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The knock on ESG investing — putting money to work with an eye toward environmental, social and governance issues — has always been that to do “good” with their investments, investors had to give up return. But in the last five to 10 years, companies, not investors, have picked up the ESG baton to put this style of investing on par with traditional methods.

“Today, a significant amount of information is available about company performance on environmental, natural resource, social and governance performance metrics,” said John Streur, president and CEO of Calvert Research and Management.

The reasons for businesses to effectively manage and disclose ESG metrics are simple: produce better products or services, improve the lives of employees, lower costs, drive profits and attract long-term investors. More investors are beginning to take notice. In the case of Calvert, the money manager is using a growing database of corporate ESG information to create a better mousetrap.

“Companies are differentiating themselves based on how they deal with environmental, social and governance issues. Every stakeholder to the company has an interest in knowing what's happening,” Streur said. “Calvert has developed a proprietary research system designed to take this information and use it within well-constructed models just like you would think of a financial model.”

The research covers a high percentage of global market cap, including about 1,500 companies in the U.S. The Calvert Research System, launched at the beginning of 2015, gathers the relevant information and produces scores that rate companies and help managers pick companies to invest in.


“The scores allow us to understand which companies have risks that we would consider to be unattractive vs. companies that manage those risks well,” Streur explained. “And that creates the inventory of securities that we're willing to invest in. That's about 70% of the overall universe of companies we look at.”

The data may be the starting point, but Streur and his team of 16 analysts and researchers scrub it, analyze it and focus on the metrics that are material to business and other outcomes.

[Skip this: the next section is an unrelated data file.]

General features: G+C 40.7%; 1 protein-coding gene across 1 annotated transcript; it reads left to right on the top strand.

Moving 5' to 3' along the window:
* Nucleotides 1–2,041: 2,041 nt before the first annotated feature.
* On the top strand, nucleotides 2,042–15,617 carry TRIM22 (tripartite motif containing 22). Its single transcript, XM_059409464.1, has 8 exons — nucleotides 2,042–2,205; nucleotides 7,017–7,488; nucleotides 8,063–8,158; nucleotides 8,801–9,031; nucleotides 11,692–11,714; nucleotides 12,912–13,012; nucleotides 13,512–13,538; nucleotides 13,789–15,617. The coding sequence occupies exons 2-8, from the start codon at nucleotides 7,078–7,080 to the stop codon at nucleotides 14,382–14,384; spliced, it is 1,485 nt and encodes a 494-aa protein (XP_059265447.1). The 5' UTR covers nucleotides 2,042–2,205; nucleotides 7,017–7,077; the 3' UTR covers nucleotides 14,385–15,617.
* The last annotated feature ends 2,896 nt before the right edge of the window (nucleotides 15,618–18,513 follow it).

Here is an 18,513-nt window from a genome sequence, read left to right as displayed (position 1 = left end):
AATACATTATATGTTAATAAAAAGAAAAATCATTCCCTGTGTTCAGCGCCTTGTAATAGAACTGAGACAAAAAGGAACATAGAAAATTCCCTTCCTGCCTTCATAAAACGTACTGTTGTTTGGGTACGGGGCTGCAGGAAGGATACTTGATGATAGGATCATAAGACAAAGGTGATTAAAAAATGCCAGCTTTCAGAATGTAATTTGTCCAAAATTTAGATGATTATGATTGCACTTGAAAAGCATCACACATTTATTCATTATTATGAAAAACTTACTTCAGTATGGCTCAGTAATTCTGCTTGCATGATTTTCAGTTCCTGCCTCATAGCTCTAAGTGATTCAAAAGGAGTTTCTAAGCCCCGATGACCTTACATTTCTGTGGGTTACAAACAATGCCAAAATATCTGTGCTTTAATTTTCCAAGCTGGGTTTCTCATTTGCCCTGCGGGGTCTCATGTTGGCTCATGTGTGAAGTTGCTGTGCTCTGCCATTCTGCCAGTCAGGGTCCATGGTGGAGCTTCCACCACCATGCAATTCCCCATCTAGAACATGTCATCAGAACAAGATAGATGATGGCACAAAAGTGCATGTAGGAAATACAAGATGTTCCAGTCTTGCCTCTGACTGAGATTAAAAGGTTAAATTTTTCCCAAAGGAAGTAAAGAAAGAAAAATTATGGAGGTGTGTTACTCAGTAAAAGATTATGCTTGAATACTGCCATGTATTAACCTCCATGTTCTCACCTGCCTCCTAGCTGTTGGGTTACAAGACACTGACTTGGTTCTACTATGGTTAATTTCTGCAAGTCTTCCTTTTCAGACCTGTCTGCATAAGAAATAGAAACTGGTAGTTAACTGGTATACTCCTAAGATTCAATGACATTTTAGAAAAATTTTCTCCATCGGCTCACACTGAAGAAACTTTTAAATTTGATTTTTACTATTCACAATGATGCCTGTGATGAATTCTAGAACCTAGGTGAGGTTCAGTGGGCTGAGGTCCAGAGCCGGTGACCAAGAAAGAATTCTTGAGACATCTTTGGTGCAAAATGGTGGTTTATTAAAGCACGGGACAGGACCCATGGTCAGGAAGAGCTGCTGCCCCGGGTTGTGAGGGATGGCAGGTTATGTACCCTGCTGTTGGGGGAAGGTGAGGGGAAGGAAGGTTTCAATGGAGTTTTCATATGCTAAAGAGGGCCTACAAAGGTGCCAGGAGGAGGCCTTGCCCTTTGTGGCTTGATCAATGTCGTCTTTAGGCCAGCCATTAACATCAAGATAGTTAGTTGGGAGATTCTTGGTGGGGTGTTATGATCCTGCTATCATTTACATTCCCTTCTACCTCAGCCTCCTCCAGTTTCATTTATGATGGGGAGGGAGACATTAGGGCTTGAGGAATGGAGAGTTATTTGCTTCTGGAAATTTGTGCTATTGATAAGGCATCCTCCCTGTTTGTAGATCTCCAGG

“Most large companies have a set of positives and negatives,” Streur said. “But to make the ESG data relevant, our team analyzes the issues as well as the data to establish materiality.”

Calvert uses the data to build indexes, which provide managers with a universe of securities — both stocks and bonds — to select from.

The trick, of course, is finding and capturing the data. Even while more companies are embracing environmental, social and governance policies, standard reporting methods have not been universally adopted. The Sustainability Accounting Standards Board has promulgated standards for every subindustry sector, but they are not mandated by the Securities and Exchange Commission, so companies are not required to use them. Streur and Calvert are founding members of SASB's Investor Advisory Group, a team of roughly 25 investors with a combined $20 trillion in AUM that works to advance disclosure and transparency.

Lack of reporting doesn't mean a dead-end for managers such as Calvert.

As Streur explained: “When a company isn't providing good information, we engage with them. If it doesn't improve, we may file a shareholder resolution and take it to a [shareholder] vote. We file resolutions for transparency and disclosure on a regular basis.”

The advent of ESG data mining has, by and large, laid to rest the arguments that this style of investing is a fad and that returns are less-than-sparkling. From companies working on ESG issues, to investment managers using ESG factors to find alpha-generating securities, to asset owners looking to have an impact with their investment dollars, the trend has reached all corners of capital markets. ■

This sponsored 'Advancements in…' is published by the P&I Content Solutions Group, a division of Pensions & Investments. The content was not written by the editors of the newspaper, Pensions & Investments, and does not represent the views of the publication, or its parent company, Crain Communications.

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John Streur
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